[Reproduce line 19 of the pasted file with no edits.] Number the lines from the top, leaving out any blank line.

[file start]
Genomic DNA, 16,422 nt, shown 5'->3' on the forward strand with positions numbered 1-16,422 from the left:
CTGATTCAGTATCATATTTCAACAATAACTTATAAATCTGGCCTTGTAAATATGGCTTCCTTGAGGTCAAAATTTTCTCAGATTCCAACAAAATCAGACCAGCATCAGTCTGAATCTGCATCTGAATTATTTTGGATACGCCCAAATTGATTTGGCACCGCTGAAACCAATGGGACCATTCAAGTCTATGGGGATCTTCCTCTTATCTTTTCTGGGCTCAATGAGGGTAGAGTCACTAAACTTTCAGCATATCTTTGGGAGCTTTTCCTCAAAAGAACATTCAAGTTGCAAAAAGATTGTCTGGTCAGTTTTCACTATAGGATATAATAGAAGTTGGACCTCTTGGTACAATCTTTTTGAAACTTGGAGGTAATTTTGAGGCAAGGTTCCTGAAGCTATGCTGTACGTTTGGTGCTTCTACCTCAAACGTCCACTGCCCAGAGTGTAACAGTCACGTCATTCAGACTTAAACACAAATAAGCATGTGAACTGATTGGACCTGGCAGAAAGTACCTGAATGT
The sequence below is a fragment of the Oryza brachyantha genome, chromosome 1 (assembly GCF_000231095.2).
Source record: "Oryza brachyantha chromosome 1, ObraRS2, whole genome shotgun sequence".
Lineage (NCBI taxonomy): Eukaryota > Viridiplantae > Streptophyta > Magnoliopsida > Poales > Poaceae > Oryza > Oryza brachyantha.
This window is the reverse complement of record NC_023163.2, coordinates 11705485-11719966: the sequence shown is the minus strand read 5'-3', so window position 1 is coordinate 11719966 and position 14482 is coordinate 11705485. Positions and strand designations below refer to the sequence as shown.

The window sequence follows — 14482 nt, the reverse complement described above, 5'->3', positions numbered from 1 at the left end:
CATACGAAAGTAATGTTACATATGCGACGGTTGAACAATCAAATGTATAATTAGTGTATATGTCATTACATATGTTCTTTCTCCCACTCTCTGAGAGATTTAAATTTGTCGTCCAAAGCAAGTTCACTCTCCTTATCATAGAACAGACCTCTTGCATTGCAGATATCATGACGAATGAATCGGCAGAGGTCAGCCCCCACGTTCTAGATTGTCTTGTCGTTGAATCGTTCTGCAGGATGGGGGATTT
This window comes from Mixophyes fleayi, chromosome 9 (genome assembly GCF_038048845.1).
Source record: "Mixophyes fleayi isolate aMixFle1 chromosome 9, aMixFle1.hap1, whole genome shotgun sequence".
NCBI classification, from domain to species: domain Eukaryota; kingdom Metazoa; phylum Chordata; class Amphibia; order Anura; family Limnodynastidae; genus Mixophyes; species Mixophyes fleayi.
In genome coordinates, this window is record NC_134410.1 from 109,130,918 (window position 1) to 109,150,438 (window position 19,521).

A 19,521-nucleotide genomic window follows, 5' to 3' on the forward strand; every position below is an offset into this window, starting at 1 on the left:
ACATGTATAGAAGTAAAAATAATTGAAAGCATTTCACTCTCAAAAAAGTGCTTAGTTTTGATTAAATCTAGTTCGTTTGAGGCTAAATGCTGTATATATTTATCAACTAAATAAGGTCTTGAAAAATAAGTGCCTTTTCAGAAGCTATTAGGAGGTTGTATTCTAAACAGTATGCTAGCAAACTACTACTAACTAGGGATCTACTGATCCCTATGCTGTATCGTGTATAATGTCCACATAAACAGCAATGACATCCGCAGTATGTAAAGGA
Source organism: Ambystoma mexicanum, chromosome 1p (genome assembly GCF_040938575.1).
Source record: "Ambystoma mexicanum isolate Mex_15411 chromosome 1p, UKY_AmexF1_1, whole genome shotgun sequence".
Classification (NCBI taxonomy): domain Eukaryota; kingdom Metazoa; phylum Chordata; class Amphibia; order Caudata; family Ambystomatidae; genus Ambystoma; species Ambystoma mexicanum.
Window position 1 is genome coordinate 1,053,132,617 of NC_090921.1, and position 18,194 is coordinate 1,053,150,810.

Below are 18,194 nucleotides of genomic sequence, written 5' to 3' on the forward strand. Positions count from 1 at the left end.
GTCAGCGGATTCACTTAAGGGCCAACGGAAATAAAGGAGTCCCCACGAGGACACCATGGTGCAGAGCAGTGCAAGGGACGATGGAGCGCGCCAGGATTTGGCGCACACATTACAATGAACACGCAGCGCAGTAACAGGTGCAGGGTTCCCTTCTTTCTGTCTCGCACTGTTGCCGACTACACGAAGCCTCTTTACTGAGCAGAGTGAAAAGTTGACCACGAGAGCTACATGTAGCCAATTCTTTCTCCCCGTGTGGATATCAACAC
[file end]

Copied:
Below are 18,194 nucleotides of genomic sequence, written 5' to 3' on the forward strand. Positions count from 1 at the left end.